Miami real estate agent Daniela Rendon used PPP money to lease … – USA TODAY

A Miami real estate agent was sentenced to three and a half years in prison for fraudulently obtaining money from the government’s COVID19 relief programs, actions she said were, “motivated by insatiable greed.”
Daniela Rendon, 31, pleaded guilty to one count of wire fraud in April 2023 after the prosecution dropped six additional counts of wire fraud, two counts of money laundering and one count of aggravated identity theft.
According to the indictment, Rendon obtained more than $380,000 from the Paycheck Protection Program and Economic Injury Disaster Loans under her company names Rendon PA and Rendon Holdings.
She then used the money to lease a 2021 Bentley Bentayga, rent a luxury apartment on Biscayne Bay, receive cosmetic dermatology procedures and refinish her designer shoes. That Bentley model costs more than $3,000 a month to lease.
Rendon also will be under supervised release with special conditions for three years after her prison sentence and owes nearly $200,000 in restitution.
The indictment lays out how Rendon operated this scheme, which stretched from April 2020 to April 2022. Rendon and other “accomplices” submitted loan applications with false information and documentation about the number of employees at her company, monthly payroll and revenue. She then enrolled her friends, family members and herself as employees of Rendon PA to disperse the checks, according to the indictment.
Court documents show that Rendon went to great lengths to take ownership for her actions. She wrote a 30-page thesis demonstrating her research into the economic and social effects of the COVID19 pandemic. Part of the thesis was a plan to launch non-profit organizations to support those affected by disasters in the future.
In a statement to the court, she wrote: “Looking back, it becomes all too tempting to utter the words ‘everybody was doing it’ as a feeble attempt to rationalize my actions. I regretfully confess that I once foolishly believed that the victims of my crimes were merely the faceless entities of the U.S. Government.”
Both were used to support a request from her attorney Robert Mandell asking for a downgrade in her sentence. She received the shortest prison sentence recommended by sentencing guidelines.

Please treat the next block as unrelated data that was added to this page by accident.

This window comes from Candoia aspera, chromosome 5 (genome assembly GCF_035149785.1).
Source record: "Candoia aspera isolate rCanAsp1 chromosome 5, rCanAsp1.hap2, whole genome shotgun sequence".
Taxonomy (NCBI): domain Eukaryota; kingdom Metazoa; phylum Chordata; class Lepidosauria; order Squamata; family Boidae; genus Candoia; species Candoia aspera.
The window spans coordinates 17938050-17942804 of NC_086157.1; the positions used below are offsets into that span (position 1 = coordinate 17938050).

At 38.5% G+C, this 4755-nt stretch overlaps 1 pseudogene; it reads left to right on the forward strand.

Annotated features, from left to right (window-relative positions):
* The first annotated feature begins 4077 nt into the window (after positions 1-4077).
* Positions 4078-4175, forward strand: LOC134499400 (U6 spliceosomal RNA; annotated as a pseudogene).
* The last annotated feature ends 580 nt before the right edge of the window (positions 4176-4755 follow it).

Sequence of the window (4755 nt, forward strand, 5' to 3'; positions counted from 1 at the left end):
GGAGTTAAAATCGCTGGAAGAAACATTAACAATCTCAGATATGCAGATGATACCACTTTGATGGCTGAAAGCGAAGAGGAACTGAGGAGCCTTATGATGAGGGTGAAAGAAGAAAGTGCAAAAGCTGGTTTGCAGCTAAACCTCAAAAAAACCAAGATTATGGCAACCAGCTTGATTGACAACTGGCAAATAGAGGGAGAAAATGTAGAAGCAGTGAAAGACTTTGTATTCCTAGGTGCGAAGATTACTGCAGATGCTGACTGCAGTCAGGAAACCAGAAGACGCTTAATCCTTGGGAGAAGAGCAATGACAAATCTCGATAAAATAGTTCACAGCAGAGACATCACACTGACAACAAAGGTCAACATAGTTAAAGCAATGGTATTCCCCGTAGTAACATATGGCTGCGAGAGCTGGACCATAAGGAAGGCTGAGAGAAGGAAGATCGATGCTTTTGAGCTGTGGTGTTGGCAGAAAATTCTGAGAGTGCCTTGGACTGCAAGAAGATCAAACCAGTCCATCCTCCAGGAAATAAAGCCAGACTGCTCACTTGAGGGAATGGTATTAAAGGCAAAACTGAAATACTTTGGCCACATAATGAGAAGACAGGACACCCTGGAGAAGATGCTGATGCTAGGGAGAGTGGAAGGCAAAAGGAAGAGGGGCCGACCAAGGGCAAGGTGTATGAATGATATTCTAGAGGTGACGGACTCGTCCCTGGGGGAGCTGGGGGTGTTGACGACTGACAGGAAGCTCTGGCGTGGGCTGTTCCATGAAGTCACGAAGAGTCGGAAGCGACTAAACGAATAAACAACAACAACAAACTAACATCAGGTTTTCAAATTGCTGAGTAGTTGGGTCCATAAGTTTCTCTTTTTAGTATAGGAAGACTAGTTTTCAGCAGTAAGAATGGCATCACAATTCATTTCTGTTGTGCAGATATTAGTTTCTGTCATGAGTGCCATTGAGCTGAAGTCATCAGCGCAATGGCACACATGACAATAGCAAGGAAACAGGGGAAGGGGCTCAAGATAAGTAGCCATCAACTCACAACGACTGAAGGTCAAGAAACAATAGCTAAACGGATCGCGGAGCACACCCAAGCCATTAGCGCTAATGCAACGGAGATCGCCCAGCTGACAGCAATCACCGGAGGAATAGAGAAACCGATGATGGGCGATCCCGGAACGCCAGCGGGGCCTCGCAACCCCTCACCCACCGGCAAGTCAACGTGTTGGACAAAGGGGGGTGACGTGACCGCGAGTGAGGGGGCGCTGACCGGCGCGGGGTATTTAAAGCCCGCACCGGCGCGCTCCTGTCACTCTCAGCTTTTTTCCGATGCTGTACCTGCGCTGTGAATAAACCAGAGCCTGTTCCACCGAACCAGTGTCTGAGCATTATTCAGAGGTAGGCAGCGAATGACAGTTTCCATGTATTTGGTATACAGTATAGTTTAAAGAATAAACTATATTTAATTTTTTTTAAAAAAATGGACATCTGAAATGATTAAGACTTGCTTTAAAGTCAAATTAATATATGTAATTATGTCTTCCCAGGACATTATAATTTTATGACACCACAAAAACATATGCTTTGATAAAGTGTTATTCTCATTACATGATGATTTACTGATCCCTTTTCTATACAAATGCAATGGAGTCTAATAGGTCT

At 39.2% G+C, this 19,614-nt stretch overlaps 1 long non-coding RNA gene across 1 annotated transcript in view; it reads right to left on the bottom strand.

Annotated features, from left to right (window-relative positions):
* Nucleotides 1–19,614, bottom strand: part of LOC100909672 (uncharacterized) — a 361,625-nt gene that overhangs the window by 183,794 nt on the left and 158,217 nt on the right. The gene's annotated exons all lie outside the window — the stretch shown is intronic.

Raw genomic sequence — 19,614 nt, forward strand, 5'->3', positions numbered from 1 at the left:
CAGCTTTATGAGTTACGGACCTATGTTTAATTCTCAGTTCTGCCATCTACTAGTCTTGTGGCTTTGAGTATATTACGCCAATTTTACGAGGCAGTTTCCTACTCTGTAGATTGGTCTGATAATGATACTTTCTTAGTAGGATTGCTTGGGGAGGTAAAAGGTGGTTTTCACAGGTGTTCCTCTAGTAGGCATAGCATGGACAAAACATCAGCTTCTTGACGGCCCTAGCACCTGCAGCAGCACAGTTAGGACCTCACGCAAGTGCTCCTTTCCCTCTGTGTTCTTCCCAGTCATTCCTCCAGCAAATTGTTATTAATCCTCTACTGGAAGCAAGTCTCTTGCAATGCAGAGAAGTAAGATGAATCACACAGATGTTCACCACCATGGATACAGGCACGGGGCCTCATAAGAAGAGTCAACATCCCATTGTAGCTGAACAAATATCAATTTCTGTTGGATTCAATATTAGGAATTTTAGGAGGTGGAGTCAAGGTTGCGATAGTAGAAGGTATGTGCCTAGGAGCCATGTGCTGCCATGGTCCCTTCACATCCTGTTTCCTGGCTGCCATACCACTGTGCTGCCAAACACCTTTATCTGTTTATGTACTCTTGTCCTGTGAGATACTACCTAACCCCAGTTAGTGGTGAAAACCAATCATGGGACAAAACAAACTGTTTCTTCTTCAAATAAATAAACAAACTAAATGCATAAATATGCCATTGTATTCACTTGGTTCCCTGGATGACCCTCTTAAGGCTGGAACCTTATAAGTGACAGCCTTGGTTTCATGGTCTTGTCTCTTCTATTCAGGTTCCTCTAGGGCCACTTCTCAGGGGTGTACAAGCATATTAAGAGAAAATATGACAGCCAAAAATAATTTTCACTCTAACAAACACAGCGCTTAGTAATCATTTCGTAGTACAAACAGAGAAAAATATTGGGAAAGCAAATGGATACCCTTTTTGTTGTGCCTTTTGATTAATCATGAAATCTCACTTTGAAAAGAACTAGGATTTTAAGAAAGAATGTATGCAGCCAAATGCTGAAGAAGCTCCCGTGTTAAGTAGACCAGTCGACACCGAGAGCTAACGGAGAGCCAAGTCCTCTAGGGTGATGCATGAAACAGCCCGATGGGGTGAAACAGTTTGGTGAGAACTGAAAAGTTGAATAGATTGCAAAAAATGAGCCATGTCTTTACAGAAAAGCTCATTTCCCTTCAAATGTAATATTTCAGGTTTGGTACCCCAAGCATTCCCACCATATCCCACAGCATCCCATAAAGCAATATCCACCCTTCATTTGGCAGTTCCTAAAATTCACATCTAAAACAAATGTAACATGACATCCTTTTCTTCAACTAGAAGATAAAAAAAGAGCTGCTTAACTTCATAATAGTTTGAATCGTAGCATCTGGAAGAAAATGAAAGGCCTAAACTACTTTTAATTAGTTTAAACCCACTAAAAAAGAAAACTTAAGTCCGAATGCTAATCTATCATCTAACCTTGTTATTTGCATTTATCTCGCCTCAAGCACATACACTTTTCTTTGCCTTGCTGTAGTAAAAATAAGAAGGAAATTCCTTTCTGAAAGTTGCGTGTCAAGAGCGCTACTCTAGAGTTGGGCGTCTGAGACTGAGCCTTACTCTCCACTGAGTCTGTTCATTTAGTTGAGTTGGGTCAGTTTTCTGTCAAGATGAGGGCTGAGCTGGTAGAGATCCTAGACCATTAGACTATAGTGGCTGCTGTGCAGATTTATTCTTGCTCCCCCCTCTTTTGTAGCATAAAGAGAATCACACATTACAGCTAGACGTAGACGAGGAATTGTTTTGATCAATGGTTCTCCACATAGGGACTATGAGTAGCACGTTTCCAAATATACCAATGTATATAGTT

Related:How County Inspector General tracked and caught three women in COVID relief fraud scheme
The Small Business Administration pandemic relief programs, including the Economic Injury Disaster Loan and the Paycheck Protection Program loans, were intended to help businesses cover expenses during the COVID19 lockdowns. If businesses spent a certain amount on payroll, the interest and principal of the loan would be entirely forgiven. The PPP and EIDL programs were a part of the Coronavirus Aid, Relief, and Economic Security Act passed by Congress in 2020 in order to provide emergency financial assistance when lockdowns went into effect.
But government oversight for the landmark programs proved difficult, and many fraudulent actors took advantage of the system.
According to a watchdog report released in June 2023 by the Office of the Inspector General for the SBA, 17% of the $1.2 trillion were stolen through fraud schemes. The estimated fraud breakdown is $136 billion from EIDL programs and $64 billion through PPP loans.
“The pandemic presented a whole-of-government challenge,” Inspector General Hannibal “Mike” Ware said in the report. “Fraudsters found vulnerabilities and coordinated schemes to bypass controls and gain easy access to funds meant for eligible small businesses and entrepreneurs adversely affected by the economic crisis.”
In March 2023, President Joe Biden pledged $1.6 billion to help law enforcement track down people who took advantage of pandemic relief programs, including unemployment insurance.


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